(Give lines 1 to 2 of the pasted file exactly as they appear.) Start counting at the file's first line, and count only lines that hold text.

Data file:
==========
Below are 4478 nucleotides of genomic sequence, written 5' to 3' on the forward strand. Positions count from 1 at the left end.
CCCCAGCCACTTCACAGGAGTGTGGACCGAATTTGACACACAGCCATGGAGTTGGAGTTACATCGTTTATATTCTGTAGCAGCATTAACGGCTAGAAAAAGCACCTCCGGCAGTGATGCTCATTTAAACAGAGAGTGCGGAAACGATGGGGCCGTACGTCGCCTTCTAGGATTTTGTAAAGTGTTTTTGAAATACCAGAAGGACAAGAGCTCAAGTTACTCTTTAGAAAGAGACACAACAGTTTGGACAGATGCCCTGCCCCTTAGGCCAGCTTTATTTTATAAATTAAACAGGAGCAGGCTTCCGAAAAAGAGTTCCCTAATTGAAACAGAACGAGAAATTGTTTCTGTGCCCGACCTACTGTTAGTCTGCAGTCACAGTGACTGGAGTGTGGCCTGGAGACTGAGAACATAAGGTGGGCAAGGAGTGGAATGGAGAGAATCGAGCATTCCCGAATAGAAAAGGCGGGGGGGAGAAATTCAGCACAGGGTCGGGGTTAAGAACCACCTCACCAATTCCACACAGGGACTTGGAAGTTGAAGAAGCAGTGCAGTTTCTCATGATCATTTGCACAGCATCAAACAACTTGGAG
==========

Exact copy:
Below are 4478 nucleotides of genomic sequence, written 5' to 3' on the forward strand. Positions count from 1 at the left end.
CCCCAGCCACTTCACAGGAGTGTGGACCGAATTTGACACACAGCCATGGAGTTGGAGTTACATCGTTTATATTCTGTAGCAGCATTAACGGCTAGAAAAAGCACCTCCGGCAGTGATGCTCATTTAAACAGAGAGTGCGGAAACGATGGGGCCGTACGTCGCCTTCTAGGATTTTGTAAAGTGTTTTTGAAATACCAGAAGGACAAGAGCTCAAGTTACTCTTTAGAAAGAGACACAACAGTTTGGACAGATGCCCTGCCCCTTAGGCCAGCTTTATTTTATAAATTAAACAGGAGCAGGCTTCCGAAAAAGAGTTCCCTAATTGAAACAGAACGAGAAATTGTTTCTGTGCCCGACCTACTGTTAGTCTGCAGTCACAGTGACTGGAGTGTGGCCTGGAGACTGAGAACATAAGGTGGGCAAGGAGTGGAATGGAGAGAATCGAGCATTCCCGAATAGAAAAGGCGGGGGGGAGAAATTCAGCACAGGGTCGGGGTTAAGAACCACCTCACCAATTCCACACAGGGACTTGGAAGTTGAAGAAGCAGTGCAGTTTCTCATGATCATTTGCACAGCATCAAACAACTTGGAG